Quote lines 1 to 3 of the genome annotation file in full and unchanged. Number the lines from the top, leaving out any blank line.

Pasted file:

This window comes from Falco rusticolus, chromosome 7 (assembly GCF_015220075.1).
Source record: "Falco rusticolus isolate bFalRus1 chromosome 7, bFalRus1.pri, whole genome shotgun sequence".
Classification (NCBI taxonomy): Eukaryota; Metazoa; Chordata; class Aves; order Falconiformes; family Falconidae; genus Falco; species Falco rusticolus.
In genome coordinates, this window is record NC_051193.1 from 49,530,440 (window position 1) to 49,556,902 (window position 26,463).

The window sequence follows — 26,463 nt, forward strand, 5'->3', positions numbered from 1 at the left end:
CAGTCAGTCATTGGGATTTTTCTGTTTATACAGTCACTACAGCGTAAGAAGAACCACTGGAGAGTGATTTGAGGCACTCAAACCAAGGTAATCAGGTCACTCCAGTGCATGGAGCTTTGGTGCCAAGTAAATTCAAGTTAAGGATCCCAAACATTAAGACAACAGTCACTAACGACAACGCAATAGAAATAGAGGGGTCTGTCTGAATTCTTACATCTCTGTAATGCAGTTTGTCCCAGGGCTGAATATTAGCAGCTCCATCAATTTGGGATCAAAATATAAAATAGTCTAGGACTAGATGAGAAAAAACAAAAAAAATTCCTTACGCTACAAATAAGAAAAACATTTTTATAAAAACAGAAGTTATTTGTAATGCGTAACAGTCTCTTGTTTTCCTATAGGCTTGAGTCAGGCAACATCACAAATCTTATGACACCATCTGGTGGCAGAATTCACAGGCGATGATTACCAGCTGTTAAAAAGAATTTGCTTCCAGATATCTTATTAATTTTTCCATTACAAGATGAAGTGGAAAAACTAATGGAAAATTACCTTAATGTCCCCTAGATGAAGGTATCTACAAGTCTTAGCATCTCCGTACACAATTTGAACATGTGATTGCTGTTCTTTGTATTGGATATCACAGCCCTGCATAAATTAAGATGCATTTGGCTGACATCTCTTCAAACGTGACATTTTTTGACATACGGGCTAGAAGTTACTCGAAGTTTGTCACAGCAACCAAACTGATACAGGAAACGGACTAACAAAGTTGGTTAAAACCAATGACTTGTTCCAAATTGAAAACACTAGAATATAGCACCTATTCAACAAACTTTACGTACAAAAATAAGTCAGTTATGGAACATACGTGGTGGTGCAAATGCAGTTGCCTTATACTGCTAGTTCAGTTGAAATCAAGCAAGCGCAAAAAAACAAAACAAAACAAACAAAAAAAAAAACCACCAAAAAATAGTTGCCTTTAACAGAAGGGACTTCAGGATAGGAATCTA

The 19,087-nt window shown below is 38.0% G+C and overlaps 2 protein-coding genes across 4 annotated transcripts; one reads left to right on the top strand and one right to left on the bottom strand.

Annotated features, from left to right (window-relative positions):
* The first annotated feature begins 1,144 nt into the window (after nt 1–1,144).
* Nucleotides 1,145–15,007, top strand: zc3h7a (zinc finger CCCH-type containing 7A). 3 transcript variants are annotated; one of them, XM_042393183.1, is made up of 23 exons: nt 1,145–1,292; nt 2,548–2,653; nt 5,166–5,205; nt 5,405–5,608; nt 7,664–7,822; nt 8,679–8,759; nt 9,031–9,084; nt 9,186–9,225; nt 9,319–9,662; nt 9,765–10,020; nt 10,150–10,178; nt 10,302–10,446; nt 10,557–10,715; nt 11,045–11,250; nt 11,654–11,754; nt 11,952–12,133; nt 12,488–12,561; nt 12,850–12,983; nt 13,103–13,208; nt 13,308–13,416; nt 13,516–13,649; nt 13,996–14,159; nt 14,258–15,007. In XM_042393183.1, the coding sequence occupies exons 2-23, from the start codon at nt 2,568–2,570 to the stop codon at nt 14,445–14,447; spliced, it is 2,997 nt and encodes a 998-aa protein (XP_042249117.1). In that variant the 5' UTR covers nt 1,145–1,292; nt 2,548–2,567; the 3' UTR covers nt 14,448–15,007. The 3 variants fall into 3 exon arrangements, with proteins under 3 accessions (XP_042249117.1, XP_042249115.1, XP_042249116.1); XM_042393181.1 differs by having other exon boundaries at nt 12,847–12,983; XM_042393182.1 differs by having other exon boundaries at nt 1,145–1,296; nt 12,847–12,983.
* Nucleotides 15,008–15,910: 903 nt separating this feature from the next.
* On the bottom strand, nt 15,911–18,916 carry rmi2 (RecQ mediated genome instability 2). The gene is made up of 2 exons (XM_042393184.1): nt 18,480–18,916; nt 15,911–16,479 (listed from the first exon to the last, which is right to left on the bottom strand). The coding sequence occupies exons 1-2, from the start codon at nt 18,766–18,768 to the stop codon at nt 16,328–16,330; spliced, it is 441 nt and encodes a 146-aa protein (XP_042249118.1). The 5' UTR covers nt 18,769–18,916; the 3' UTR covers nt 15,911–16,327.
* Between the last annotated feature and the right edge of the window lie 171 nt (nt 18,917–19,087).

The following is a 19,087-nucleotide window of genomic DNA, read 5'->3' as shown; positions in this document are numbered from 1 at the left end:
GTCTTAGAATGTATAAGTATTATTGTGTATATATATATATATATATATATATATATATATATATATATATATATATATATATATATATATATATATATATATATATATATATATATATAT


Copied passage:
This window comes from Falco rusticolus, chromosome 7 (assembly GCF_015220075.1).
Source record: "Falco rusticolus isolate bFalRus1 chromosome 7, bFalRus1.pri, whole genome shotgun sequence".
Classification (NCBI taxonomy): Eukaryota; Metazoa; Chordata; class Aves; order Falconiformes; family Falconidae; genus Falco; species Falco rusticolus.